Humans need feedback to grow, which make giving feedback the gift of growth. While positive feedback gives us the energy to grow, constructive feedback — when done well — shows us the path for growth, that is, what we can improve and how.

This series focusses on how we can make our constructive feedback more effective.

Here in part I, I share three ways to make our statements stick when giving constructive criticism.

What techniques do you use to make your statements clearer?

The Difference Between Sympathy And Empathy

Today I read a post on LinkedIn written by John Ford about the difference between sympathy and empathy. I decided to comment on it, but the amount of text seems to be limited. So I wrote this post instead.

 

Words matter. Agreeing on what words mean matters more.

 

The Ancient Greek words for sympathy and empathy (which then found their way into Latin) can provide insight into to their meaning today.

They have a common root, the “pathy” part. It derives from the Greek word “pathos” (πάθος), which means “pain, suffering, passion”.
Prefixed to the root are conjunctions: “sym” meaning “with” (from “sun”, σύν) and “em” meaning “in” (from “en”, ἐν). This adds up to:

 

Sympathy is “pain with”: to feel the pain with someone.

Empathy is “pain in”: to feel the pain in someone.

 

Sympathy, in its positive understanding, means we identify with the person’s pain because we’ve experienced the same or a similar situation.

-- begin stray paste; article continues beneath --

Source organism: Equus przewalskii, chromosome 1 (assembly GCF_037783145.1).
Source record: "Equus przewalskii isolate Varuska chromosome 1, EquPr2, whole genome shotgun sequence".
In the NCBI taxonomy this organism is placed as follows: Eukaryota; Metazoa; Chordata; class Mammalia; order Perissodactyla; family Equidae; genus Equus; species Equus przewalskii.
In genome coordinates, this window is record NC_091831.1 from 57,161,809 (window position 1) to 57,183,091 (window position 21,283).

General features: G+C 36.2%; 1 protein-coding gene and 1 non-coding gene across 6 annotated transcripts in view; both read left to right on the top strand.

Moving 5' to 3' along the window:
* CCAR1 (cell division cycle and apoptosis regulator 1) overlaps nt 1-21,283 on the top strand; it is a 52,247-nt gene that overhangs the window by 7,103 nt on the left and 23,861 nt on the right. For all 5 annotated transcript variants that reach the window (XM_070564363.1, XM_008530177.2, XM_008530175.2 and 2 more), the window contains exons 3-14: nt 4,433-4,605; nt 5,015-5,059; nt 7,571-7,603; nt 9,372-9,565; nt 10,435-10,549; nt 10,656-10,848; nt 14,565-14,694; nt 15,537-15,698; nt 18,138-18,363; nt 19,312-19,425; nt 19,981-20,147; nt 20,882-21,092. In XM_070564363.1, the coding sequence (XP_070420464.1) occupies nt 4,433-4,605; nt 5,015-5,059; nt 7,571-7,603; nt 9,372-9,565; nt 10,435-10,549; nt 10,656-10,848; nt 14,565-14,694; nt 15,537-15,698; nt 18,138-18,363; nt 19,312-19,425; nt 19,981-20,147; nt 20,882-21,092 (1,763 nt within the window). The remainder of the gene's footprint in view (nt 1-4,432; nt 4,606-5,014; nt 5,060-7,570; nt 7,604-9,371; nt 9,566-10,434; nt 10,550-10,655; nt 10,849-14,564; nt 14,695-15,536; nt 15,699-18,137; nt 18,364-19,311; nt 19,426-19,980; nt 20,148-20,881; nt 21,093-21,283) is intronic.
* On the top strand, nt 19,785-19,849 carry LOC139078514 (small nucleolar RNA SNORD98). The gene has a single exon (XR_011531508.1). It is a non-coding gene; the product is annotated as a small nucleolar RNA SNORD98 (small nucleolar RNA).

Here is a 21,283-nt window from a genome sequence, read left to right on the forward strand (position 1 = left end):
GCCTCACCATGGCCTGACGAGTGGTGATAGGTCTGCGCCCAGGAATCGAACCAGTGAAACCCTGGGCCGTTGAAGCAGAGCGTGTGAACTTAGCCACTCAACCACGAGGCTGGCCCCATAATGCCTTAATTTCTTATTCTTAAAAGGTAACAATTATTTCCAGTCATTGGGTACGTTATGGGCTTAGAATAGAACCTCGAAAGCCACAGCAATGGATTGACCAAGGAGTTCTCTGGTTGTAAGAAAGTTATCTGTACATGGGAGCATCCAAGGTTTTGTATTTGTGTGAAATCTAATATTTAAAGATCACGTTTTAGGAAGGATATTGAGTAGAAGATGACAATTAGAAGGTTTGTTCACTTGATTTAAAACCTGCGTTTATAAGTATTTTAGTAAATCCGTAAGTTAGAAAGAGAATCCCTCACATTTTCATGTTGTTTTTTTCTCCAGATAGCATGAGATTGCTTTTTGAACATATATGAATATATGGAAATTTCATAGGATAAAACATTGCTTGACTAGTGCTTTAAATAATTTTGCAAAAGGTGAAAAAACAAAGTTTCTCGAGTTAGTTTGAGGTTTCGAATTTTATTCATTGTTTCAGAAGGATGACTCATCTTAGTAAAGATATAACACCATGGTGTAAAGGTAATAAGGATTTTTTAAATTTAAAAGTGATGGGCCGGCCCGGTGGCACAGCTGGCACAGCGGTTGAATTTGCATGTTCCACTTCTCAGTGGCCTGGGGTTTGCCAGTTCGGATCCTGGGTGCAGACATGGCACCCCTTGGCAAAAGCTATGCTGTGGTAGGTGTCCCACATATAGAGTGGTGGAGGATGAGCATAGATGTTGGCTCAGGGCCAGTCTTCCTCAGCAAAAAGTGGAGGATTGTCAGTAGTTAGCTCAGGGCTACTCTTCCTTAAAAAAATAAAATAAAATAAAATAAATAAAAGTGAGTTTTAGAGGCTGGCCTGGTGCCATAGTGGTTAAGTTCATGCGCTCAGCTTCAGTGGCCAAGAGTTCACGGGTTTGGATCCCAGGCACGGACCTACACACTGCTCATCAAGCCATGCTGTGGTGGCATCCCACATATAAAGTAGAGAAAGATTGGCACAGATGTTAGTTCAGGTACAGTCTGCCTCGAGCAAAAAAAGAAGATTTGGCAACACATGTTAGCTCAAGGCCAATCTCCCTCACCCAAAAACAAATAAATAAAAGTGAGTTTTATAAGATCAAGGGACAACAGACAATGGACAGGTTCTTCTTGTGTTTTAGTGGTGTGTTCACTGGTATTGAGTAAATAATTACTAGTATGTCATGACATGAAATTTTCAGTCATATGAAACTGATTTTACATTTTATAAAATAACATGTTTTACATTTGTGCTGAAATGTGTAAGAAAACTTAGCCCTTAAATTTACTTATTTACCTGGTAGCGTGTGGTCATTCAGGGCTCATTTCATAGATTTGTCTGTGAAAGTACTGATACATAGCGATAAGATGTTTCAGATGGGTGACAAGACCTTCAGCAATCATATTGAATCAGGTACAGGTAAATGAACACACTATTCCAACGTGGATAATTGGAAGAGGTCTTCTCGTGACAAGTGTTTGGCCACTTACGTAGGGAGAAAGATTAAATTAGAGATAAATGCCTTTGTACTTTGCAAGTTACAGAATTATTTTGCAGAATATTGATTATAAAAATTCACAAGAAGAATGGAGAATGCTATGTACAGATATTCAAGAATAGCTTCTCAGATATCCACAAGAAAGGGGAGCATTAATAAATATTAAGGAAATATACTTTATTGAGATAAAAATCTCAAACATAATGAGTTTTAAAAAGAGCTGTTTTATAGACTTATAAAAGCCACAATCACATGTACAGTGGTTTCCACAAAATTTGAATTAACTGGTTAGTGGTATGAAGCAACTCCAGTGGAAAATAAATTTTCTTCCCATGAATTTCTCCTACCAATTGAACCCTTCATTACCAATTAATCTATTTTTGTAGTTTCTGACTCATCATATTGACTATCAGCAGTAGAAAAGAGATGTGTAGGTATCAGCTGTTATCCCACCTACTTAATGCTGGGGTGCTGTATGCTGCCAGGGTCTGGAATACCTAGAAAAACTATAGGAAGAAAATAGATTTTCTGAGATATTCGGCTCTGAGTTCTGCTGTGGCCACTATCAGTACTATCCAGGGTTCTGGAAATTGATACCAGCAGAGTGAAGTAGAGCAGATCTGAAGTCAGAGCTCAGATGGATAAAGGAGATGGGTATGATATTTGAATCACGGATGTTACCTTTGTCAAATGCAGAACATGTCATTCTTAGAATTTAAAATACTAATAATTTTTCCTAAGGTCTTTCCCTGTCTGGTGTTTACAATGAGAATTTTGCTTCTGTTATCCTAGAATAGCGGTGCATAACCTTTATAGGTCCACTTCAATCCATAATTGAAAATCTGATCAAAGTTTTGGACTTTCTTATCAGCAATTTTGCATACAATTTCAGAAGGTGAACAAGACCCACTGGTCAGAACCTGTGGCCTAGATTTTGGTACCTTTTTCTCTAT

Empathy takes it up a notch: we feel the person’s pain, even though we do not personally relate to their situation. In other words:

 

Sympathy is putting yourself in someone’s shoes and feeling:

“I know what it’s like, mine feel the same.”

 

Empathy is putting yourself in someone’s shoes and feeling:

“I don’t know what it’s like, mine feel nothing like that. But I relate to how they make you feel.

 

Empathy is priceless when we’re incapable of identifying with the person, for instance, when people do things we could never picture ourselves doing.

Empathy allows us to connect with them by identifying with their feelings and emotions, even though we consider their actions and behavior unacceptable.

To give an extreme example, we might identify with someone’s overwhelming feelings of fear, intimidation and threat to their safety, but still feel incapable of committing the homicide they committed.
Sympathy is easy. For life’s challenges, like John, I prefer empathy.

 

12 Tips For Constructive Feedback

Whether a direct report, a manager, a colleague, a friend or a partner, giving constructive feedback is a crucial element of our relationships.

.

How you give feedback
determines how it is received.